The Justice Department yesterday approved a proposal by the U.S. machine tool industry to form a joint research group to study technologically advanced machine tool systems.

The proposed joint research project -- to be built around a state-of-the-art machine shop in Northeast Washington -- would not violate federal antitrust laws, the Justice Department said.

The machine tool partnership could potentially facilitate new and intensified research efforts in the domestic machine tool industry, which is rapidly losing business to sophisticated foreign competition, said J. Paul McGrath, the Justice Department official who heads the antitrust division.

The joint machine tool research project would be similar to a computer industry research venture that has already been approved by the Justice Department and a computer software joint research venture that was proposed last week by a number of aerospace companies. The computer research venture, called Microelectronics and Computer Technology Corp., has already set up shop in Texas under the direction of Bobby Inman, retired admiral and former head of the National Security Agency.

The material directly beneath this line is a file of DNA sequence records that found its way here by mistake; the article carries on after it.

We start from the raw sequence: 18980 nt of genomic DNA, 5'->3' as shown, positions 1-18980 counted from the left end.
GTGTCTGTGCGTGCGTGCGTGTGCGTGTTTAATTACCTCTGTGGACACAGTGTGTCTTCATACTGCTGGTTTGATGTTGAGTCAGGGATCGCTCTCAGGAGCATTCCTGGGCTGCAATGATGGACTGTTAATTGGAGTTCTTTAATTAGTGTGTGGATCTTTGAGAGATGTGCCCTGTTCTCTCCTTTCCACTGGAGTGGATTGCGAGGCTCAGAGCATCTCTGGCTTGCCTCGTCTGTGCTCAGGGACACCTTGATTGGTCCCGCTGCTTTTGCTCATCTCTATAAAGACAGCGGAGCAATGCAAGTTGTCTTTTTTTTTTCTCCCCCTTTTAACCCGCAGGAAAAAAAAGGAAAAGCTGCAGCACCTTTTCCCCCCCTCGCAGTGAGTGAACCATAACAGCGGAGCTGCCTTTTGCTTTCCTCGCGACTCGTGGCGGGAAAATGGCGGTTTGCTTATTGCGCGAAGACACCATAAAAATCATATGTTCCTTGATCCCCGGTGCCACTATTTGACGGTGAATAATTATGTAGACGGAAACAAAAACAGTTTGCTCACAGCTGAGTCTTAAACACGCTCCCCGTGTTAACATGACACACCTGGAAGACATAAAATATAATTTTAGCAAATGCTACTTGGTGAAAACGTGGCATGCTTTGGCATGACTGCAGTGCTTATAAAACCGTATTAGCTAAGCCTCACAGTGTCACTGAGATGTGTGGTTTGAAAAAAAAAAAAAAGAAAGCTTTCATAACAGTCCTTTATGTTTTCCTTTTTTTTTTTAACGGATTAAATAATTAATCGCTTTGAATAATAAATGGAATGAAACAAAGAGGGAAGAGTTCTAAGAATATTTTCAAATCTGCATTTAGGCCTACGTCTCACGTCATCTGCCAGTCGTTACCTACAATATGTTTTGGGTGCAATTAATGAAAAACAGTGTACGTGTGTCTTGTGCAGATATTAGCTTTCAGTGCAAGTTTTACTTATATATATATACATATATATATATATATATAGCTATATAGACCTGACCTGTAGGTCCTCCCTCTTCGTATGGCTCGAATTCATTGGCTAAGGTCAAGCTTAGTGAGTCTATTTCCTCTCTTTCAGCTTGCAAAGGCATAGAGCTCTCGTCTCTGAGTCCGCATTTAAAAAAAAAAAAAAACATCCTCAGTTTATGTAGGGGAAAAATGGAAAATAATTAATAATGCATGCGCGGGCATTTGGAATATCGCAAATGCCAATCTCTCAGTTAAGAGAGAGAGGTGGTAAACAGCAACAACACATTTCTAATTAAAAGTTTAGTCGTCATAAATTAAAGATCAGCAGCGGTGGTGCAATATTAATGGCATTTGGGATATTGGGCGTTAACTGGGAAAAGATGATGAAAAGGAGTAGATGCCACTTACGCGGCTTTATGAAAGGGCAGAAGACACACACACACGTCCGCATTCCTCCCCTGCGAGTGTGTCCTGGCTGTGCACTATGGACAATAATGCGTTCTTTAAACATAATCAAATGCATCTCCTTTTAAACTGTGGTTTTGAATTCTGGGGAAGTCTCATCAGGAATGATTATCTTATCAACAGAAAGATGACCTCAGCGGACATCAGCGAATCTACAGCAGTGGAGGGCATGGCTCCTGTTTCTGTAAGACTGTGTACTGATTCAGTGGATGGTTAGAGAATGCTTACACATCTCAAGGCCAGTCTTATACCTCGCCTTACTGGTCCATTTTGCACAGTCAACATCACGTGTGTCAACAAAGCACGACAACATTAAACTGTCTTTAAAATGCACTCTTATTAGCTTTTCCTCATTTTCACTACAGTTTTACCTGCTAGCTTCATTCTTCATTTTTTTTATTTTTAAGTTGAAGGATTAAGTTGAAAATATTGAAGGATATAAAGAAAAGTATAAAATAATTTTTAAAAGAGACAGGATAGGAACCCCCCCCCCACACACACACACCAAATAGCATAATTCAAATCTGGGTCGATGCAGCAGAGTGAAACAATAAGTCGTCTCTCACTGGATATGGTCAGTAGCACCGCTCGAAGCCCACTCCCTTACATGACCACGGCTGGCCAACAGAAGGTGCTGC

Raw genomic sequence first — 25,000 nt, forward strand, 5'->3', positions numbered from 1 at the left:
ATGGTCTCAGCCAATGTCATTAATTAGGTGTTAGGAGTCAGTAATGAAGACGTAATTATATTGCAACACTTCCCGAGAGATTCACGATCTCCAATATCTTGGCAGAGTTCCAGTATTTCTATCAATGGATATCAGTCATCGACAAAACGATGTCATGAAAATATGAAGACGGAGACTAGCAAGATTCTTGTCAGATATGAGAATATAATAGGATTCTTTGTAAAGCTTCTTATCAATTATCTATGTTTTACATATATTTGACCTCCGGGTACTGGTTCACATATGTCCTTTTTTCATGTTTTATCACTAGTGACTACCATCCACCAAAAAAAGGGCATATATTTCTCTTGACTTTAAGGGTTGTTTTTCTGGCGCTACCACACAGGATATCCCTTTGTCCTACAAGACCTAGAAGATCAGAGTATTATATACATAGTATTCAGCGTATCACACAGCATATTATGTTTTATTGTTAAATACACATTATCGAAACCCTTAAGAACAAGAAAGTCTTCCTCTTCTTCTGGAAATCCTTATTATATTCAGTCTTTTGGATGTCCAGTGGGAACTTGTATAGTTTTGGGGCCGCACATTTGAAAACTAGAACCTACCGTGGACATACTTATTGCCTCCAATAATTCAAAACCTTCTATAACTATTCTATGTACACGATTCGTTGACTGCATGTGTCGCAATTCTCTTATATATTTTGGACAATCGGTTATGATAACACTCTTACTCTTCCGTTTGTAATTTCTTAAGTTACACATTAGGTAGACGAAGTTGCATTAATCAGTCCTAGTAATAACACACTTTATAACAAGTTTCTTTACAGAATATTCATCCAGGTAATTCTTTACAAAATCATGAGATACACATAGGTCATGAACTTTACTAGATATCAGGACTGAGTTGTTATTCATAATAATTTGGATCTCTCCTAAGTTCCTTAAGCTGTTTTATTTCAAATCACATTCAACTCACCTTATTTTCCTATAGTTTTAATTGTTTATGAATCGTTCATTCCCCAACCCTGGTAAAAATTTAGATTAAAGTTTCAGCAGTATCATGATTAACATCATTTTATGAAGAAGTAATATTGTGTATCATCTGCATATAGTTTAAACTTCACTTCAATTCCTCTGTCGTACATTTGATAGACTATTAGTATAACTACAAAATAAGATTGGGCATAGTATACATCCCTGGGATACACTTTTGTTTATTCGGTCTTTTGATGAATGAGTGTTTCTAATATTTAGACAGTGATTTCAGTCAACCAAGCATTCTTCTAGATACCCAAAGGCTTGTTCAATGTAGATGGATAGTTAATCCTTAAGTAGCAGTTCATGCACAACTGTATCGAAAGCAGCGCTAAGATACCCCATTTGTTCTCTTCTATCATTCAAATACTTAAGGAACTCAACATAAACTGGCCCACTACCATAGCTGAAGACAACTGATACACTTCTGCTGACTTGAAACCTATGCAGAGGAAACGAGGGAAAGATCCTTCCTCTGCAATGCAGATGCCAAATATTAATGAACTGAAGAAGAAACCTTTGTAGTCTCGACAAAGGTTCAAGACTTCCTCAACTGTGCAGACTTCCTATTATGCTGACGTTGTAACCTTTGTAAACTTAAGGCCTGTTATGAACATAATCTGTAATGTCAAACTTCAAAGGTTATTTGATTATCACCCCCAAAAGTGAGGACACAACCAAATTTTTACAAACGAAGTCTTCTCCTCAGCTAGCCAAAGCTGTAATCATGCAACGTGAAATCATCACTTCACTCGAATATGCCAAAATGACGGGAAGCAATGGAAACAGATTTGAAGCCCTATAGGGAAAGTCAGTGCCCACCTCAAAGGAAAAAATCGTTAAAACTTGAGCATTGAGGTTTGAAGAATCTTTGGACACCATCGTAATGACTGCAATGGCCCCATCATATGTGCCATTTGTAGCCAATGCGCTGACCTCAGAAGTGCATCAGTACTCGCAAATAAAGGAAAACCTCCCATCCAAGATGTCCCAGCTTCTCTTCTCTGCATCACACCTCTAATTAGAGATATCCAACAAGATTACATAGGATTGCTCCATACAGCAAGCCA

The general partner of the proposed machine tool partnership would be DCTech Research Centers Inc., a new multimillion dollar high-tech manufacturing research and production center opened a few months ago by O. Roy Chalk, the former owner of the D.C. Transit System.

DCTech plans to contract out machine tool research and development projects to universities, independent research organizations, machine tool manufacturers and itself, the Justice Department said.

An R&D limited partnership is eligible for a 25 percent tax credit under the 1981 federal tax law, which allows investors to write off their investment in R&D activities.

The program is meant to encourage industries to work together on innovative industrial technology and manufacturing on a scale competitive with those abroad, said Fred Haynes, a Commerce Department official in charge of encouraging the research partnerships.